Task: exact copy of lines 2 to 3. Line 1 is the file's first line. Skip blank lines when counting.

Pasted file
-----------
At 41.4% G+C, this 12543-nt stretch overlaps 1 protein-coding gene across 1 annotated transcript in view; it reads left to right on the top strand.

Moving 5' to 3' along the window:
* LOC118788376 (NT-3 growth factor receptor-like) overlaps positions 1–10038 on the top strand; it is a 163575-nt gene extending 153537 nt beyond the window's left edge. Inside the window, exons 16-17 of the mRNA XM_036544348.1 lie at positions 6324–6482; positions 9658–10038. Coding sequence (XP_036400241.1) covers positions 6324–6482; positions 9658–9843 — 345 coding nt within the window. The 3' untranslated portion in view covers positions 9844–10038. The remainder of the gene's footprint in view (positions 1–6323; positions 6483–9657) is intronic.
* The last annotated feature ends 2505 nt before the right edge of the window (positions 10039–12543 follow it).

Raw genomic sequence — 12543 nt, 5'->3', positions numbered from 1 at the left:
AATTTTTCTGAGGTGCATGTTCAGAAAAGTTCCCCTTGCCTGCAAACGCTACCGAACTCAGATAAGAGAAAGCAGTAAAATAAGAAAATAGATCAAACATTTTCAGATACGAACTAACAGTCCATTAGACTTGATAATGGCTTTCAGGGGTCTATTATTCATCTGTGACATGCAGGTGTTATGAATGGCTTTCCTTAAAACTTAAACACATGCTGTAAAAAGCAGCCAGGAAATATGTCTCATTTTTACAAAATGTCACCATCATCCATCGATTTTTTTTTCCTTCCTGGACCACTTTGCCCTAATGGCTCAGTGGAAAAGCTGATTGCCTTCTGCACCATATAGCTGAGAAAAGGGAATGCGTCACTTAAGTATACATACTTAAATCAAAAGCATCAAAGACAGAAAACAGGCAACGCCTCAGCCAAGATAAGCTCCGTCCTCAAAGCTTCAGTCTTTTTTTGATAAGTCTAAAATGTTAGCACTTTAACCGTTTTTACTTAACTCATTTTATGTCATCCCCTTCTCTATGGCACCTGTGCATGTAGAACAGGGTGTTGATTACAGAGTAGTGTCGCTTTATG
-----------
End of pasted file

Moving 5' to 3' along the window:
* LOC118788376 (NT-3 growth factor receptor-like) overlaps positions 1–10038 on the top strand; it is a 163575-nt gene extending 153537 nt beyond the window's left edge. Inside the window, exons 16-17 of the mRNA XM_036544348.1 lie at positions 6324–6482; positions 9658–10038. Coding sequence (XP_036400241.1) covers positions 6324–6482; positions 9658–9843 — 345 coding nt within the window. The 3' untranslated portion in view covers positions 9844–10038. The remainder of the gene's footprint in view (positions 1–6323; positions 6483–9657) is intronic.